Meteorology or Weather Terms +

(topics about the study of the complex motions and interactions of the atmosphere, including the observation of phenomena; such as, temperature, density, winds, clouds, and precipitation)

Intermittent precipitation that can be heavy or light and can fall as snow or rain.
sirocco wind
1. A hot humid south or southeast wind of southern Italy, Sicily, and the Mediterranean islands, originating in the Sahara Desert as a dry dusty wind but becoming moist as it passes over the Mediterranean.
2. A hot or warm southerly wind, especially one moving toward a low barometric pressure center.
3. The air comes from the Sahara (as a desert wind) and although it is dry and dusty, the term is not used in North Africa, where it is called chom, "hot" or arifi, "thirsty".

In crossing the Mediterranean the sirocco picks up a great deal of moisture because of its high temperature, and reaches Malta, Sicily, and southern Italy as a very enervating, hot, humid wind.

As it travels northward, it causes fog and rain. There are a number of local variants of the spelling such as xaroco (Portuguese), jaloque or xaloque (Spanish), xaloc or xaloch (Catalonian).

—Number three was compiled from excerpts located in the Glossary of Meteorology.
4. Etymology: "hot wind blowing from the Libyan deserts" from the 1610's, from Italian sirocco, from common Arabic shoruq, "the east wind", from Arabic sharqi, "eastern, east wind", from sharq, "east", from sharaqa, "to rise" (in reference to the sun).
A type of frozen precipitation composed of white translucent ice crystals in a variety of complex hexagonal forms.

Snow has rarely been as varied as it has been at the Vancouver Winter Olympics

To those who are observers of the Winter Olympics in Canada, 2010, the white stuff seen is snow and nothing more than snow; however, for the participants who are in the business of winning medals, snow is as varied as waves are to sailors or nails are to carpenters.

A ski technician and winter participants described snow as being:

  • coarse
  • fine
  • dirty
  • clean
  • sloppy
  • hard
  • balled
  • icy
  • sharp
  • kind of like fresh snow
  • dull
  • from full winter snow at the top, which is really bright and clear and clean, and then down on the bottom, it's that old dirty, marbly snow
  • powder
  • crust
  • slush
  • crud
  • chalky
  • chunky
  • graupel or Styrofoam (like frozen beads of Styrofoam)
  • sloppy
  • corduroy (grooved pattern left on snow by grooming machines)
  • red snow, which falls in the Alps and is tinted by red desert dust from Africa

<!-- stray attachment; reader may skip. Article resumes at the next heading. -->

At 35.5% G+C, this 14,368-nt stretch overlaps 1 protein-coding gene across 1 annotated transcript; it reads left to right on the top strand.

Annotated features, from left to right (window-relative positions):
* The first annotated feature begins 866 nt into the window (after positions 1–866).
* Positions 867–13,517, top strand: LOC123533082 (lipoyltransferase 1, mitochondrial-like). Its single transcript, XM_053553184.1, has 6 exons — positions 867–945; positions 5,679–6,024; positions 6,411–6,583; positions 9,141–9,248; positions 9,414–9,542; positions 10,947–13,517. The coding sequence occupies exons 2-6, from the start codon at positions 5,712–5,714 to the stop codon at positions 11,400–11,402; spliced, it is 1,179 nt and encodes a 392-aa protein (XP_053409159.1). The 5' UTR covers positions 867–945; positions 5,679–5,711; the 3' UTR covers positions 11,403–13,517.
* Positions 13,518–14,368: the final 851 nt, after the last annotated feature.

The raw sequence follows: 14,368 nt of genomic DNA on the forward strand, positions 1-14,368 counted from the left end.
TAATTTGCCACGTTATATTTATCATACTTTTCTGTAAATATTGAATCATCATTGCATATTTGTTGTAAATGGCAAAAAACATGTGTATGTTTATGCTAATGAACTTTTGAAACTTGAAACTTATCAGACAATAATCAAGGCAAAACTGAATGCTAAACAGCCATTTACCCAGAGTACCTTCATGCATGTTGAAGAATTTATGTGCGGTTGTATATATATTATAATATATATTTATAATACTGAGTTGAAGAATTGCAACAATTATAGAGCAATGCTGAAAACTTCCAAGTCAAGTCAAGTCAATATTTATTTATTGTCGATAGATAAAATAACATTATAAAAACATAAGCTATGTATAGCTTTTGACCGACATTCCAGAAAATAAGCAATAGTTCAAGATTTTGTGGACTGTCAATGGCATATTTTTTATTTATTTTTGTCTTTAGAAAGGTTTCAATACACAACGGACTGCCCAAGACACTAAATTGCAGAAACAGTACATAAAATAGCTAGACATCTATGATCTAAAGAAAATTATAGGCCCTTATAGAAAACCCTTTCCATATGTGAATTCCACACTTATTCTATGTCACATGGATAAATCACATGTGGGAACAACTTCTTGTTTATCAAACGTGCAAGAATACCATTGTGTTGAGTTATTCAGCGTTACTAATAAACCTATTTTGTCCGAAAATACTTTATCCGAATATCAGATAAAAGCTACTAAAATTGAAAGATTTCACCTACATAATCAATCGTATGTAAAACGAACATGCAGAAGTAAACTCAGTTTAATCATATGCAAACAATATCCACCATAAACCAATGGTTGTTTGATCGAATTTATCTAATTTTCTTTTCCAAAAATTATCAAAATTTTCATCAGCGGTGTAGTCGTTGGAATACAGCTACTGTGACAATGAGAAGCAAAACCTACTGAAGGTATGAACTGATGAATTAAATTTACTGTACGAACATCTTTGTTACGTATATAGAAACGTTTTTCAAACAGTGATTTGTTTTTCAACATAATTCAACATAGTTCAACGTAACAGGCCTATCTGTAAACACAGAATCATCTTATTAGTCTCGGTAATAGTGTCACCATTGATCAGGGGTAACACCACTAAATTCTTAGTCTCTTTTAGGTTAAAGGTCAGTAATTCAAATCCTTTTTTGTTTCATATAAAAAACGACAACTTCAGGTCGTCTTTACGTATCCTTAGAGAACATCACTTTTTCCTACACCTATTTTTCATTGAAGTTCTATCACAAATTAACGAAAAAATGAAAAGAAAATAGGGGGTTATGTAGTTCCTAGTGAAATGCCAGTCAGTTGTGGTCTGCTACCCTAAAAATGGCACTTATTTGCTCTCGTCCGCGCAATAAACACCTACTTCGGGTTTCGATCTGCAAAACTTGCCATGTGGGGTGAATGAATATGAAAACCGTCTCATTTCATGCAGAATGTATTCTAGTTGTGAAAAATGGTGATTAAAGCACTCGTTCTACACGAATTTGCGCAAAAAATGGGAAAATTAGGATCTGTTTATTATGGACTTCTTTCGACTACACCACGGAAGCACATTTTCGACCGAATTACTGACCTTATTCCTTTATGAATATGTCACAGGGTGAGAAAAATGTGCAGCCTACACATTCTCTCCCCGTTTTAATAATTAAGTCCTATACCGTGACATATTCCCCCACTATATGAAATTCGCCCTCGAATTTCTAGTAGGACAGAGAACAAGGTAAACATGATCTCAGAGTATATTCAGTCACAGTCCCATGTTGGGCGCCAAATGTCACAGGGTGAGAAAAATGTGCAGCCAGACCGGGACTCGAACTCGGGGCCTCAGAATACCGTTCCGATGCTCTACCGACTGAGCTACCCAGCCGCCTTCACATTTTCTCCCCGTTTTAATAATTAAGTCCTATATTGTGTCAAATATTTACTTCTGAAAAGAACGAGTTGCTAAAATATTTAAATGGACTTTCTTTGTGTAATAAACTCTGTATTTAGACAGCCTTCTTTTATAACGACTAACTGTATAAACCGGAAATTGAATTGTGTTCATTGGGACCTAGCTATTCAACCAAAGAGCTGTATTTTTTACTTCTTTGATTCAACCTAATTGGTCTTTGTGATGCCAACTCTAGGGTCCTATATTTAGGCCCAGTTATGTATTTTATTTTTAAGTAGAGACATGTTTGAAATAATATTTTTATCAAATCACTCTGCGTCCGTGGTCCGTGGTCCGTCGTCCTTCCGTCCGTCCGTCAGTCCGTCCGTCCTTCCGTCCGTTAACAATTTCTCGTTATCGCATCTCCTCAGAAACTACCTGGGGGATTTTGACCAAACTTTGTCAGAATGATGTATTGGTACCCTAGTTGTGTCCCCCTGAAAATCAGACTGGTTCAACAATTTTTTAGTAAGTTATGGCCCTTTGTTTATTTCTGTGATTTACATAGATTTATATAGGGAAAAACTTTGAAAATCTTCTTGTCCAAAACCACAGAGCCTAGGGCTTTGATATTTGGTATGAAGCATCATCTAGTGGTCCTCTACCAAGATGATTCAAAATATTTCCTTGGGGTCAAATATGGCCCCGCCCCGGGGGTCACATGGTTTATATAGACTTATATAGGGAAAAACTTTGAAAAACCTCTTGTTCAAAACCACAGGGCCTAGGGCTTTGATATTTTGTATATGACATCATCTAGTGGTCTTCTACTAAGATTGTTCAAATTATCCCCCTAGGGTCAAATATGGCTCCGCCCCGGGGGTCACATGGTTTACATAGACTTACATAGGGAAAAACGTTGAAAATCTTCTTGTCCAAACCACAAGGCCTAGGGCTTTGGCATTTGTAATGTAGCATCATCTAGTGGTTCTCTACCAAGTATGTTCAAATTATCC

• balled (snow that is like an old snow that has a round formation to it, so when it is picked up, it looks like little balls
  • marbly, when those balls collect together and become big chunks
  • béton, French for "concrete" which refers to a hard, icy course
  • gros sel, another French word which refers to snow crystals the size of cooking salt
  • savonneuse, or French for soapy and is used when snow gleams as if it's just been washed
  • agressive snow, so cold that skis can't run smoothly over it
  • salted, which is wet snow that has been seeded with salt or chemicals to make it firmer
  • sugary, which is a spring snow with big crystals
  • grippy, where the skier gets more feedback from the skies
—Compiled from
"Powder, crust, slush or crud, there's more to snow than snow"by Christopher Clarey;
in the International Herald Tribune; February 27-28, 2010; page 8.
snow crystal
One of several types of ice crystals found in snow.

A snow crystal is an individual ice crystal whereas a snowflake is usually an aggregate of many single crystals.

snow squalll
Short, intense snow showers accompanied by strong, gusty winds.

Short-term snow accumulations may be significant and visibility greatly reduced. Snow squalls are common along the shores of the Great Lakes and other large lakes.

In general, any area where topographical influences favor increased accumulation of snow over the surrounding region.

Usually refers to the areas around large lakes; such as, the Great Lakes where lake-effect snows produce significantly enhanced winter accumulations.

An intense convectively generated snow squall with large accumulations of snow at a rate of 2.5 to 7.5 cm per hour (1 to 3 inches per hour).

A snowburst may be accompanied by thunder and lightning and such storms are called thundersnows.

A single ice crystal or an aggregate of ice crystals falling from a cloud.
storm surge
An abnormal and rapid rise in ocean levels along a coast, caused by strong winds.
storm tracks
The path that a storm takes.

The term is usually used with hurricanes, tornadoes, blizzards, and other major storms.

stratocumulus clouds
Low, lumpy cloud layers with patches of blue sky between the cloud elements.
The layer where atmospheric gases become much thinner and is located between about 7 to 30 miles (11 to 48 kilometers) above the earth's surface.
stratus clouds
Latin for "layer"; they are layers or banks of clouds wider than they are thick.

Such clouds are formed by widespread uplifts of air and tend to be gray and cover most of the sky. They are often accompanied by mist and drizzles.

Phase changes from water vapor to ice or ice to water vapor, without going through the liquid phase.
A measurement of average kinetic energy, or heat.

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